Kenneth Ma HUNTINGTON BEACH -- County officials last week launched a full-diversion program to treat urban runoff in the Talbert Channel and parts of the Santa Ana River watershed during the dry season months. Diverting and treating runoff, officials said, should prevent a repeat of last year's multiple beach closures in an area from the Santa Ana River to Huntington City Beach. The program will last until the wet season in early fall. "We feel that this is one of the solutions," said Orange County Supervisor Jim Silva, who helped to create the program.
NEWS
August 30, 2001
Bryce Alderton The Orange County Sanitation District will begin capturing and treating urban runoff coming from flood control channels before it hits the beach. Supervisor James W. Silva of the Orange County Board of Supervisors approved project plans Aug. 28 for the installation of permanent pumps to divert more than 95% of contaminated dry season runoff from the Talbert and Lower Santa Ana River watersheds to the Orange County Sanitation District facilities before being sent into the ocean.
NEWS
December 6, 2001
WHAT HAPPENED: City Council unanimously voted to issue a contract to Camp, Dresser & McKee Inc., an engineering, consulting and construction firm, to help the city develop a water-quality management plan. WHAT IT MEANS: The city hopes the plan will improve the city's ability to manage the quality and quantity of dry season urban runoff. It is also an attempt to reduce the polluted urban runoff from going into coastal waters with the help of Geographic Information and Global Positioning Systems.
NEWS
May 1, 2003
NATURAL PERSPECTIVES Summer is nearly upon us. It's time for picnics, ice cream and a swim at the beach. Unless, of course, the beach is closed due to pollution. It seems that every week, some beach somewhere in the Southland is off limits because of high bacterial counts. It's high time something was done to end this nonsense. We know where the pollution is coming from and we know what it does. We know that urban runoff -- the water that trickles off our lawns and driveways -- carries high levels of bacteria, pesticides, herbicides, heavy metals, oils and other noxious substances.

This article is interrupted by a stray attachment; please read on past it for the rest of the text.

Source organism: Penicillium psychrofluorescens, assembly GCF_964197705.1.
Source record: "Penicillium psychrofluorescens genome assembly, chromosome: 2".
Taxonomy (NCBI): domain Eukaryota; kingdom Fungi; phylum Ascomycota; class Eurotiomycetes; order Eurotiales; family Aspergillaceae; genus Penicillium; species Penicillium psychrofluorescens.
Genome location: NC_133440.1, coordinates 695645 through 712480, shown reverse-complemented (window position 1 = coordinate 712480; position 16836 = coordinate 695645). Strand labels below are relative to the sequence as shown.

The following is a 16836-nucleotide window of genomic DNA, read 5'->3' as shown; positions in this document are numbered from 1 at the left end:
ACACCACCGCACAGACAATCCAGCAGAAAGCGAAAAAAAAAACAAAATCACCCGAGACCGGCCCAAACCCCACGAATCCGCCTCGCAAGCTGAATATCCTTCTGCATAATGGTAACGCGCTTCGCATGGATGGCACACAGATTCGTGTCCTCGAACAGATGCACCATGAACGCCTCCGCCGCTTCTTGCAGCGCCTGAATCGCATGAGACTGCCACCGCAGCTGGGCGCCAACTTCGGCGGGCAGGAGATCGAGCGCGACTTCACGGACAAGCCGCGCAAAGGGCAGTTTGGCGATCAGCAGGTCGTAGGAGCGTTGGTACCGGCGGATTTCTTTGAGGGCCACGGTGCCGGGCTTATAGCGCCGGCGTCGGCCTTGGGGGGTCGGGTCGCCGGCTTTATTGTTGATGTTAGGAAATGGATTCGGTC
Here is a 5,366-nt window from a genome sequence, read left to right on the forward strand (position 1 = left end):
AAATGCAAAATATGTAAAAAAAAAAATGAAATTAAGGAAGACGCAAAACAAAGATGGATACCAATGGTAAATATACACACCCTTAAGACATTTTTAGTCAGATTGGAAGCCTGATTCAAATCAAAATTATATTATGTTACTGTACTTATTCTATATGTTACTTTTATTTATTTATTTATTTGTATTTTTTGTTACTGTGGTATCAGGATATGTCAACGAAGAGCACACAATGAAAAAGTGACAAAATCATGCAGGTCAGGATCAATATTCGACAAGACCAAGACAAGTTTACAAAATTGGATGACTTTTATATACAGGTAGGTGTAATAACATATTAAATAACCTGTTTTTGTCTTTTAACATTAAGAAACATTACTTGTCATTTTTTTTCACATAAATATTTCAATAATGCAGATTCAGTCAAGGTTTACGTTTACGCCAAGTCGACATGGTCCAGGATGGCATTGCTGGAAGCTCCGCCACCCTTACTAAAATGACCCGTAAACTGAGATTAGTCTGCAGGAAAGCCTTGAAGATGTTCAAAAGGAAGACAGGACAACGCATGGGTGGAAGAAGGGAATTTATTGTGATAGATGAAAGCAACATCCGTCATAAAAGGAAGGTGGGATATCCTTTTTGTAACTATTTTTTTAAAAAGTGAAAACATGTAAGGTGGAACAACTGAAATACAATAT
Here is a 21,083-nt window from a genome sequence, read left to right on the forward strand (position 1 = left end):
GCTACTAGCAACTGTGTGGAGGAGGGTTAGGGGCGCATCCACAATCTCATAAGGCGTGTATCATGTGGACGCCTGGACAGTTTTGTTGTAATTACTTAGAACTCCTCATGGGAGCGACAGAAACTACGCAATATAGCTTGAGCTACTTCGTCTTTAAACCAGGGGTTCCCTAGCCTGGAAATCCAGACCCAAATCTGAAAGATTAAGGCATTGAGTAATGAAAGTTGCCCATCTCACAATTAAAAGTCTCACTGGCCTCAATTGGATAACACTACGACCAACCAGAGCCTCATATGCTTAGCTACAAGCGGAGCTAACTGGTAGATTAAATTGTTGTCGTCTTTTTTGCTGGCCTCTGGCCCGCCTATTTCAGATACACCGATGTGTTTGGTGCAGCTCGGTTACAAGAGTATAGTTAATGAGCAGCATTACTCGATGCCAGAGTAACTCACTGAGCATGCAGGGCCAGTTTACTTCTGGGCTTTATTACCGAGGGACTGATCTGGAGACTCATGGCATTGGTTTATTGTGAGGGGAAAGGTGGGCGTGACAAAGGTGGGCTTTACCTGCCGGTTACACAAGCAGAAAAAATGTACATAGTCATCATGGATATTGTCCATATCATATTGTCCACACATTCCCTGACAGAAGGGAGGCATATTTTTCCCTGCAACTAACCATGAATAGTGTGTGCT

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NEWS
By Purnima Mudnal | December 7, 2006
Jim Silva, who served his last term on the Orange County Board of Supervisors this year, was sworn in Monday as the state assembly member from the 67th District at the State Capitol in Sacramento. "I have an awful lot to learn," Silva, 62, said after taking the oath of office. The former Huntington Beach mayor has already waded through more than 40 hours of classroom presentations, including lessons on how to set up office, hiring staff and, most importantly, an eight-hour briefing on how to get a bill passed in the assembly.
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NEWS
By: | October 6, 2005
Top local government officials converged on the Huntington Beach Library Friday for an examination of future priorities. Management Partners Inc. of San Jose, a consulting firm, facilitated the strategic planning session, designed to help the council begin planning for the next 15 years. While city department heads in the crowd watched, the council brainstormed and sometimes debated its goals for the city. Consultant Jan Perkins said most of the ideas had been generated during interviews with the individual council members, but the session also brought a few more thoughts to the table.
NEWS
March 24, 2005
Dave Brooks Business leaders and elected officials retreated to San Diego County wine country last week to discuss the coming year in development and growth in Huntington Beach. The 24th annual Huntington Beach Chamber of Commerce 2005 Planning Conference was a chance for small business owners, land consultants and corporate vice presidents to meet with Huntington Beach's cadre of City Council members and department heads at the Pala Mesa Resort in Fallbrook.